Personal accounts of human rights violations

Denied citizens

Discrimination

"Among the professionals who dealt with my son's psychological illness, I frequently encountered irritation and threats aimed at him ('if you don't shape up' or 'I'm really having a problem with you today'), as if his psychological problems were subject to his direct control. In the 15 months of cancer treatment that my son also received, I never heard a nurse or doctor express any anger or irritation with my son for the symptoms of his illness."

-- Dr Myrna M. Weissman describes the treatment her son received as a mental health patient and as a cancer patient

Source: Weissman MM. A piece of my mind: stigma. JAMA, 2001, 285(3): 261-2.

Homelessness

"I experienced homelessness at one stage coming out of the hospital. I had nowhere to go. I had no choice. My family at that point was struggling with their own view of my condition and there was no place in the family for me. If my family had been educated, taught how to help me, supported and helped, then my story would be very different.

-- Woman with schizophrenia, 43 years old, New Zealand

Source: Stop exclusion – Dare to care. World Health Day brochure. Geneva, World Health Organization, 2001.

Institutionalization

"I was now a resident or rather an inmate of the hospital. I saw no one except the other people on the floor who wore identical striped hospital robes and plastic bracelets with identifying names. Just as the bracelet was a closed stiff bracelet, the door was a locked door which I could not open. The mental health workers were the only ones who could open the locked door. I left my hope on the other side of the locked door."

"It was a frightening experience. There was an air of unreality there. The people didn't look like anyone I had ever seen before. They seemed stiff like me and there was a pall over the whole place."

Source: World Health Day, 2001, Testimonial

Appalling living conditions

"The conditions there are miserable. As soon as I entered there I was overwhelmed by a nightmarish atmosphere: dirty patients; dishevelled and very skinny [patients] surrounded me asking me for some bread. As for the building, it is pitiful to look at: many broken glasses, walls without painting for many years and, worse, not even one bed per patient, hence the need to sleep on mattresses placed directly on the floor.…The toilets, totally out of order, without running water. Most of the time cooking is done with water caught from the rain. The worst was, and remains, the problem of food. For one year now, I go every week.…only to see on the plates of the inmates pig's feet or heads…."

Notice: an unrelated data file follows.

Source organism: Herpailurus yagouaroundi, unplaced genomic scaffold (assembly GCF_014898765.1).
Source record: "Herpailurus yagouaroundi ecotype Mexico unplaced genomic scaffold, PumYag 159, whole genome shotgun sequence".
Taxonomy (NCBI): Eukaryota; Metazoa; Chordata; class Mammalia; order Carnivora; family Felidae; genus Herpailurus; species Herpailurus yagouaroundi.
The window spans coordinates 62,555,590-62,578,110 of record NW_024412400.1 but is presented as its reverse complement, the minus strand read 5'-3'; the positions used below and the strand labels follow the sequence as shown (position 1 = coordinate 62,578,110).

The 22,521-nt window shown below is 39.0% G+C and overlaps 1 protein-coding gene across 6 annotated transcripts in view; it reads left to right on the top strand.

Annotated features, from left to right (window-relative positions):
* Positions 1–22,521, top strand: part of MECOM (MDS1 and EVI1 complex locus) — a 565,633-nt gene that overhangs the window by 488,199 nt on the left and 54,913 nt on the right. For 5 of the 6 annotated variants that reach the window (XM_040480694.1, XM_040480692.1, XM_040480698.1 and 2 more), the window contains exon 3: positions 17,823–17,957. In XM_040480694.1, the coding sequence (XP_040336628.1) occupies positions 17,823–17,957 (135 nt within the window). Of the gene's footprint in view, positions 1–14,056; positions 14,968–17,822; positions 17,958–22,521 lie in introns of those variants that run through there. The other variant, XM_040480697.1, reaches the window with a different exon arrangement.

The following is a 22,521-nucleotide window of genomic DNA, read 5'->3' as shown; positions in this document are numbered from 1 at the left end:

"Through several conversations and letters I tried to improve the lives of those poor inmates, whose lives have already been stricken enough by their destiny and do not need to made worse by other men… (S)omeone has even answered me: "Why are you fighting that much? This place is but the waste of society."

-- Letter to WHO from a concerned mother about the conditions in the 'sanatorium' to which her son was admitted

Source: Letter 78, original in French. Voices from the shadows: a selection of letters addressed to the World Health Organization 1994 – 2002. Geneva, World Health Organization, 2004.

Seclusion

Three girls of 12-13 years of age were found to be locked in a very small cold barren room on this cold winter day and they were naked. The reason for locking them was that they had tried to escape from the institution. The institution director told the parliamentarians that girls were there for a few hours but it was found out that they had been there for the last 12 hours. One of the girls had diabetes.

Source: A report by Mental Disability Rights International. September 20, 2005.

A patient detained in one of the seclusion rooms appeared over-drugged, his eyelids heavy and drool dripping from his mouth. He was banging a plastic cup against the seclusion room door and pleading, almost incoherently, for water. Investigators informed staff at the nursing station a few feet away, and within sight, that the individual in detention wanted water. Staff responded that they would get to it, and continued talking among themselves.

Source: A report by Mental Disability Rights International, September 2004.

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